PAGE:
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Pandemic Planning

Every day we are hearing of the growing impact of coronavirus (Covid-19) on New Zealand.

With the Government increasing its response to the threat of infection, we are seeing an increasing number of cancellation of major events.

Tourism and sports are among the first to feel the impact due to restrictions on large gatherings. We also now have a requirement on anyone returning to New Zealand from overseas to self isolate for 14 days. We can expect to see more impacts before things get better.

McKone Consultancy recommends that businesses look closely at their pandemic planning to ensure they have considered how the impact of any current, or future, Government restriction may affect their business. The impact, if it hits you, may prevent or severely limit your ability to maintain business as usual.

One of the biggest impacts these restrictions may have on your business is your ability to provide work for or to pay your employees. One of the last things a business needs is to lose its most valuable resource - its people.

Review your pandemic plan to know how you are going to support your staff through the impact, should Covid-19 (coronavirus) mean your business has either a reduced capacity or loses the ability to trade.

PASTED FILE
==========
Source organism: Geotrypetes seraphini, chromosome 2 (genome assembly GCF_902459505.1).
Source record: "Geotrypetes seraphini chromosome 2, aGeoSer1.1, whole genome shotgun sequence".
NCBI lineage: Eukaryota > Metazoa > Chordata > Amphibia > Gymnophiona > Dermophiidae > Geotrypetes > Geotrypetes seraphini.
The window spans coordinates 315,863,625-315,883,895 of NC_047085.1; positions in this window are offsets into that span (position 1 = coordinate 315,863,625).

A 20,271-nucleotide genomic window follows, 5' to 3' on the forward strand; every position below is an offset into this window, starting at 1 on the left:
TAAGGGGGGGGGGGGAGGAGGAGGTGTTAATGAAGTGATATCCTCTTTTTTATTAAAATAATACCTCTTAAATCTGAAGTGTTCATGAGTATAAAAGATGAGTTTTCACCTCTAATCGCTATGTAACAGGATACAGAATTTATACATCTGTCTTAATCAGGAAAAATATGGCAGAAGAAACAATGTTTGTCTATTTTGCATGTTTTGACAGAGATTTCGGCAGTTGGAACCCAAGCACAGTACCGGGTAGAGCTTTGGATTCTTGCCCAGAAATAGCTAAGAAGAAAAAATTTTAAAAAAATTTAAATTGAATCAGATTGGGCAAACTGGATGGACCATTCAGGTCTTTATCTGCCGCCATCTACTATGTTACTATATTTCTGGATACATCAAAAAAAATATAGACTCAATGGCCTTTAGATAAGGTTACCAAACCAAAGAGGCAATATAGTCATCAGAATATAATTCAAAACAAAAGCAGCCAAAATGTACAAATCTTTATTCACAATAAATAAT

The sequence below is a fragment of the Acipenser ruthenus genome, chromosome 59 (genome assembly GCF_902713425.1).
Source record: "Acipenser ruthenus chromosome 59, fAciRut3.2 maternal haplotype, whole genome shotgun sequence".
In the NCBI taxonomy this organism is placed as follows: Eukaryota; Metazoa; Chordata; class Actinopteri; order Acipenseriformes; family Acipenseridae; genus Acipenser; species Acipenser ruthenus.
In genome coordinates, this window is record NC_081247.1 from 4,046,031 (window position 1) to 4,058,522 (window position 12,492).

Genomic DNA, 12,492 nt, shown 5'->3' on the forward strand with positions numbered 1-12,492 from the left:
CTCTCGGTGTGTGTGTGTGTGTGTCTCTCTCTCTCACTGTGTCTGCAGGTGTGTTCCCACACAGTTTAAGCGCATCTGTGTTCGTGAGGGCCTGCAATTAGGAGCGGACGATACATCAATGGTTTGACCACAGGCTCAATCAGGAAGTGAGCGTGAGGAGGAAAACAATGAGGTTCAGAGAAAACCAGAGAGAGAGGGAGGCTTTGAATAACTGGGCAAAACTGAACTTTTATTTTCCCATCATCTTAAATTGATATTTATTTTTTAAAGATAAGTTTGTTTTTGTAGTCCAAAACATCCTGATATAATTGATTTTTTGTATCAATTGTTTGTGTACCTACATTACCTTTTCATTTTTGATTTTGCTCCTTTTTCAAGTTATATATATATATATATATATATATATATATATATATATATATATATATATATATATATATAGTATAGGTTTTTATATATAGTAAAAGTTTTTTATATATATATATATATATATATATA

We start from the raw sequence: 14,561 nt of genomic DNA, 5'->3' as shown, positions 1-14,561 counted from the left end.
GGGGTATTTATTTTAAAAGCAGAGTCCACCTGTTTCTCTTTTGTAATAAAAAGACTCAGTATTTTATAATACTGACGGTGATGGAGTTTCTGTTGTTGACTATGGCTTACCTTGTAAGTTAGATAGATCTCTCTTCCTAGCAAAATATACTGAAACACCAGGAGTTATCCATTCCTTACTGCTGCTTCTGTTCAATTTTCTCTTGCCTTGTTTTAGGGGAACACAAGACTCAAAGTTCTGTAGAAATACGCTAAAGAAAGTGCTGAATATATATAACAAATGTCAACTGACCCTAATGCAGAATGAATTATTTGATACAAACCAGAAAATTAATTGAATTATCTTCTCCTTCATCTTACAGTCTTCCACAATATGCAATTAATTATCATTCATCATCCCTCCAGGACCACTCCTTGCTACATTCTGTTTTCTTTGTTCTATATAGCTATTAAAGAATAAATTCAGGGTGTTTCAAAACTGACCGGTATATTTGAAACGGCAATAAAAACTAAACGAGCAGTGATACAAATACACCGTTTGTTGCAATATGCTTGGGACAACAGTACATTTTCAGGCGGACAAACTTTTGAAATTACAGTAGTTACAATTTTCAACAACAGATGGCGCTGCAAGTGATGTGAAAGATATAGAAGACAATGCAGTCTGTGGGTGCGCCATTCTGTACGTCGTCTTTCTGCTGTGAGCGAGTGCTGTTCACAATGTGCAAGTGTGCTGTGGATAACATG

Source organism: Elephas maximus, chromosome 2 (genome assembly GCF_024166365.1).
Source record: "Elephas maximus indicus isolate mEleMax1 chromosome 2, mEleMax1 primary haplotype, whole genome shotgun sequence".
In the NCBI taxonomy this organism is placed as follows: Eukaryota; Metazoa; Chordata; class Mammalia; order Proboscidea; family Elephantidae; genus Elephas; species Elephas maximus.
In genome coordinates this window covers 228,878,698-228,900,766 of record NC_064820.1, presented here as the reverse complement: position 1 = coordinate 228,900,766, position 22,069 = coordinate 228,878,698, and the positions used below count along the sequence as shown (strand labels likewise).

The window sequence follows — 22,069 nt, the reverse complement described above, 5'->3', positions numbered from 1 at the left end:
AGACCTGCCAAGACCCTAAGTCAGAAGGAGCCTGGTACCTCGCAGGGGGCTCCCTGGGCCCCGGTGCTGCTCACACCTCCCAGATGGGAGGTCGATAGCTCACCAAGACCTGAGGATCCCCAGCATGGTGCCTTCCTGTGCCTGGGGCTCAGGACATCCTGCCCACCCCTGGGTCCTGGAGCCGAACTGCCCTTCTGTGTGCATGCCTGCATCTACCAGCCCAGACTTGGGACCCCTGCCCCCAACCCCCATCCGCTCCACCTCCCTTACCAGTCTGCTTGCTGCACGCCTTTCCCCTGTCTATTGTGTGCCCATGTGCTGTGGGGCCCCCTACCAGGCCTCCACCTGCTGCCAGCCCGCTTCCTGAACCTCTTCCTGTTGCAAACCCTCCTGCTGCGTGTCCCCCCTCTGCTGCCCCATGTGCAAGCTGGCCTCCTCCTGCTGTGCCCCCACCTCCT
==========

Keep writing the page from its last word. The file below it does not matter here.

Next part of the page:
While there is generally no contractual requirement to pay staff in situations of crisis, employers do have a moral decision to make in respect to how they treat their staff. Once a crisis is over, business needs to be able to return to its normal trading levels as soon as possible. If you lose your staff, your ability to recover from a crisis may be limited.

Your pandemic planning should include the following considerations for staff, if you have to stand them down:

  • How much paid sick leave will you extend?

  • Will you limit this to contractual entitlements only?

  • Will you let staff who request it, take annual leave?

  • Will you allow staff to take leave without pay?

  • Will you allow staff to anticipate some of their next year's accrued annual leave? Note: If you do, remember to allow them to retain at least two weeks for their next year of service.

  • How long can you keep staff on your books, even if they take leave without pay?

  • Consider seeking input from your staff for their ideas on how they can help your business survive any downturn arising from Covid-19.

Keep an eye on the Ministry of Health website for updates on Covid-19.

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